Counsilman and Billingsley hit the ground running. Their first challenge was how to draw recruits to a program with an average record and poor facilities. Counsilman recruited several swimmers from the Indianapolis Athletic Club where he had been coaching. The second recruiting obstacle was beginning to solve itself. Royer Pool was being built and construction was on track for completion by 1960. Hobie and Doc were struggling, but remained optimistic. However, there were still more difficulties on the horizon.
In 1960, the I.U. football program was put on probation, which at that time affected all school sports. All university sports were prohibited from competing in the national collegiate championships. Instead of looking for other jobs, Counsilman and Billingsley took on the challenge. Relying on their reputations and the blind trust of young athletes, the coaching team recruited a handful of talented swimmers. In 1961, Indiana University won its first swimming and diving Big Ten Championship.
Doc combined his expertise in physiology and psychology to apply techniques to the sport of swimming that had never before been attempted. He used underwater filming to observe swimming stroke mechanics. His observations disproved previously held beliefs about what forces are at work in fast swimmers. His findings on lift versus drag are still being studied today. Counsilman also was an inventor. He developed a pace clock which allowed swimmers to keep their own time during interval training, a training method popular in track and field that Counsilman discovered also worked well with swimmers.
When the NCAA ban was finally lifted, Doc's Hoosiers were ready to show the country that they weren't just the best in the Big Ten, but they were the best in the nation. In 1968, Indiana University won its first NCAA Championship, setting off a string of six consecutive NCAA wins. There wasn't a team in the country that could compete with Indiana. Doc had successfully built a team of gold medallists and world record holders the likes of Charlie Hickcox, Jim Montgomery, and Mark Spitz.
In addition to coaching Indiana University to an eventual 20 consecutive Big Ten wins, six consecutive NCAA wins, and 12 national AAU wins, Doc's success extended to the international arena. Doc was head swimming coach of the two most successful Olympic men's swimming teams in 1964 (Tokyo) and 1976 (Montreal). In 1976, the U.S.A. men's swimming team won 12 of possible 13 gold medals and brought home over two-thirds of all possible medals.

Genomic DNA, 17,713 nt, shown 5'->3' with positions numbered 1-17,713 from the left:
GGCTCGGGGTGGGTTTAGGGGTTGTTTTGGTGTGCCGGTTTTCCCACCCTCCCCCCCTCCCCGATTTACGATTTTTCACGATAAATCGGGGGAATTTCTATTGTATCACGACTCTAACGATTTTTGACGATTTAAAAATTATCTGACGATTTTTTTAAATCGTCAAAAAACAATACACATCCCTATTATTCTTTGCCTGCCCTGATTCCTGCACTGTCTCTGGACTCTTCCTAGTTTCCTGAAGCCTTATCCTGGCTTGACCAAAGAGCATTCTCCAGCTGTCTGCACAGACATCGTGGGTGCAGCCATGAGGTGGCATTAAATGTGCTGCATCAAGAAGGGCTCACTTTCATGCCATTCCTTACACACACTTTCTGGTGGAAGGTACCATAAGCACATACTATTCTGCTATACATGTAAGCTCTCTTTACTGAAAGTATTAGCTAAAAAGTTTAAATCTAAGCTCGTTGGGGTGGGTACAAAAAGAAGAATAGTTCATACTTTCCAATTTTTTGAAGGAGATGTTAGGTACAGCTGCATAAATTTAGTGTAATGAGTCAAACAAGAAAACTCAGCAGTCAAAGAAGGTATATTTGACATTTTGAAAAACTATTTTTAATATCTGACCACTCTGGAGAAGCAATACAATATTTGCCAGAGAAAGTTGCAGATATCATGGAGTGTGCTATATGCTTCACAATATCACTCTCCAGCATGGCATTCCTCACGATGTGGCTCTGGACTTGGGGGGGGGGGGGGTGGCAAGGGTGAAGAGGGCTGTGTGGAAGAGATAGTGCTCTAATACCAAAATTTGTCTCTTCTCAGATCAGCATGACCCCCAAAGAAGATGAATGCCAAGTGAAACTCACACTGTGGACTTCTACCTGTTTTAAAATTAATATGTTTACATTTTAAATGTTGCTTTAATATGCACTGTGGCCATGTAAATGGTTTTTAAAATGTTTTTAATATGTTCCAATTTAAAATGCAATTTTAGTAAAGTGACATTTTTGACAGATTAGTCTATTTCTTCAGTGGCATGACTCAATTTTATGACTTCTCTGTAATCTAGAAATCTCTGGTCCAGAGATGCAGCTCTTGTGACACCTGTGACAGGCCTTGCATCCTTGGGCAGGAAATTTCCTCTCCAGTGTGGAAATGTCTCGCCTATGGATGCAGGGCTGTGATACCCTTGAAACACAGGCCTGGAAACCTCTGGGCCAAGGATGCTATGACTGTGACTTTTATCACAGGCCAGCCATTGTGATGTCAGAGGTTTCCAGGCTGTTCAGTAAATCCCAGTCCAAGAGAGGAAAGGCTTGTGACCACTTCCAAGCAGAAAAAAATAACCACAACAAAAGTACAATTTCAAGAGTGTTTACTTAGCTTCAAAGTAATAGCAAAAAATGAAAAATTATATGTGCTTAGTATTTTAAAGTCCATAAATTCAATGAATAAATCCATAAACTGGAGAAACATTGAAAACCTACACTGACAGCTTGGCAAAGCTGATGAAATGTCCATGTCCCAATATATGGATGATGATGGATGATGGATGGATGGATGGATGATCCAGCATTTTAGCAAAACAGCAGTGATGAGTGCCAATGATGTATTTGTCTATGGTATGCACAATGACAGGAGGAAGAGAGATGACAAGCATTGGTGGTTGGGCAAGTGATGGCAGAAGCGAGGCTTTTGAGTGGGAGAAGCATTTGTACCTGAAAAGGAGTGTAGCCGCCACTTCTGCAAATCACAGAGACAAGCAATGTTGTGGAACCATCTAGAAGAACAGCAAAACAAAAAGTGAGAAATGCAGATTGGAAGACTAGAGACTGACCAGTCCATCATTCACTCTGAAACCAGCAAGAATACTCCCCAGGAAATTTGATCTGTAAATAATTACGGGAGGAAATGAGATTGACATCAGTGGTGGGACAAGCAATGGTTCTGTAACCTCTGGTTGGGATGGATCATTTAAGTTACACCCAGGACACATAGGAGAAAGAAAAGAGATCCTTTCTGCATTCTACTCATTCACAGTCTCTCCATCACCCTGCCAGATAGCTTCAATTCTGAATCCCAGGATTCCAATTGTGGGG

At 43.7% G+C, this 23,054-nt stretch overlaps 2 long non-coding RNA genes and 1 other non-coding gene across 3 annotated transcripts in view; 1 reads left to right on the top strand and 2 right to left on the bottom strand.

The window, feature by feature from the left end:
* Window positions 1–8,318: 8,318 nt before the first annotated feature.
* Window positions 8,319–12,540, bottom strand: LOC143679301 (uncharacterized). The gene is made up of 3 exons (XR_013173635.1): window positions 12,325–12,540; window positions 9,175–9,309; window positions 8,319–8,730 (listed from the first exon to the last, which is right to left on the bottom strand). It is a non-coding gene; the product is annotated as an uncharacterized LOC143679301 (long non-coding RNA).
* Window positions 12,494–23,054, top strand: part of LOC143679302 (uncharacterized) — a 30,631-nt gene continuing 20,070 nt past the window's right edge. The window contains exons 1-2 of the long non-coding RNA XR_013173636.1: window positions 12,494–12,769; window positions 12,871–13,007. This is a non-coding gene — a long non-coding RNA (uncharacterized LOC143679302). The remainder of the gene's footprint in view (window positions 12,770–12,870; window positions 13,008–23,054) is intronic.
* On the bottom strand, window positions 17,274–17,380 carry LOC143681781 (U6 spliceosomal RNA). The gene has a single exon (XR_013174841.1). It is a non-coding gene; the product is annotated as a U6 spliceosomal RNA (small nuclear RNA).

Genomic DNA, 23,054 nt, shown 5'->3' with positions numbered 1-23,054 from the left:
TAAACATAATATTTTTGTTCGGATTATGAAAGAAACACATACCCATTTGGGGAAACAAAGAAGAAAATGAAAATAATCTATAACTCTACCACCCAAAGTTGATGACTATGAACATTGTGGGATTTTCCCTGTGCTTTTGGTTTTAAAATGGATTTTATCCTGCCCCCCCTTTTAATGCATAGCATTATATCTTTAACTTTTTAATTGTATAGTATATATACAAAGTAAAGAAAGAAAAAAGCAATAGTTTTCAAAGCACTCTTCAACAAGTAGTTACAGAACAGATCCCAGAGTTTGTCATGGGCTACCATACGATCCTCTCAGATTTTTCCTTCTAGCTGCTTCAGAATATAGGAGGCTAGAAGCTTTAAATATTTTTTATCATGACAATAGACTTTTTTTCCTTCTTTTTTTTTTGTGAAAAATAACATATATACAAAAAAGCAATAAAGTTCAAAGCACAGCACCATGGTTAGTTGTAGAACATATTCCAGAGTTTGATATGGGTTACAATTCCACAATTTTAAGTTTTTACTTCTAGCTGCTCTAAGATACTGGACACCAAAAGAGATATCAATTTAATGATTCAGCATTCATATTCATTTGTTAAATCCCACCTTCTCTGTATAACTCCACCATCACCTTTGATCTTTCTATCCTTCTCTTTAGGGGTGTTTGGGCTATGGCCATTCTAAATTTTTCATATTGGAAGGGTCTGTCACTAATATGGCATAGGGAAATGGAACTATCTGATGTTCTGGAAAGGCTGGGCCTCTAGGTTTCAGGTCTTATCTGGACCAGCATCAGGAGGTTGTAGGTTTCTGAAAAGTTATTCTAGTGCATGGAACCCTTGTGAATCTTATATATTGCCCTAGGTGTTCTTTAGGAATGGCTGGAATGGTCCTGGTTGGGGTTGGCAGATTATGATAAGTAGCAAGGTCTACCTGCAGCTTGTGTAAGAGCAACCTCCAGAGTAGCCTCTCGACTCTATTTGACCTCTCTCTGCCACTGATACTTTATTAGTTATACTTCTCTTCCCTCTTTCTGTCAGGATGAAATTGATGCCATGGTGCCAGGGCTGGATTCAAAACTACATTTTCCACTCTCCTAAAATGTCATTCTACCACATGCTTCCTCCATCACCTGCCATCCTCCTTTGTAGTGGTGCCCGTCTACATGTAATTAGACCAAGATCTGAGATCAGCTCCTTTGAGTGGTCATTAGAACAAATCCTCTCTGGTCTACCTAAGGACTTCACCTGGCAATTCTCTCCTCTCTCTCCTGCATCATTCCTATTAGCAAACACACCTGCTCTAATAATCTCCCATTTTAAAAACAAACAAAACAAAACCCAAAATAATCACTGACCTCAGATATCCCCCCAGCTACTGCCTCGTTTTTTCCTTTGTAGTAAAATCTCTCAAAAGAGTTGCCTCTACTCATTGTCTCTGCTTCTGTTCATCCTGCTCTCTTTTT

During his time at IU, Doc had also been a professor in the Department of Health, Physical Education, and Recreation. Advanced Theory of High Level Performance was his most popular class and was standing room only at times. With Marge's help, Doc wrote several articles and books on his research findings. In 1968 The Science of Swimming was published. The book explained complicated scientific principles in language that anyone could understand. Coaches still use this book as a reference.
In 1979, Doc carved yet another spot in the record books, this time for a very personal accomplishment. He swam the English Channel at age 58, and became the oldest man at that time to successfully complete the swim. The English Channel swim is considered to be one of the most difficult human feats. What made the swim even more difficult for Doc was that four years earlier he had been diagnosed with Parkinson's Disease.
Doc retired in 1991 after serving as men's swimming coach at Indiana University for 33 years. After his retirement, the university dedicated the Counsilman Billingsley Aquatic Center to the coaching duo that built the Indiana aquatic dynasty.
On January 4, 2004, James Doc Counsilman died in Bloomington, Indiana, after having Parkinson's Disease for many years. He is survived by his wife, Marjorie.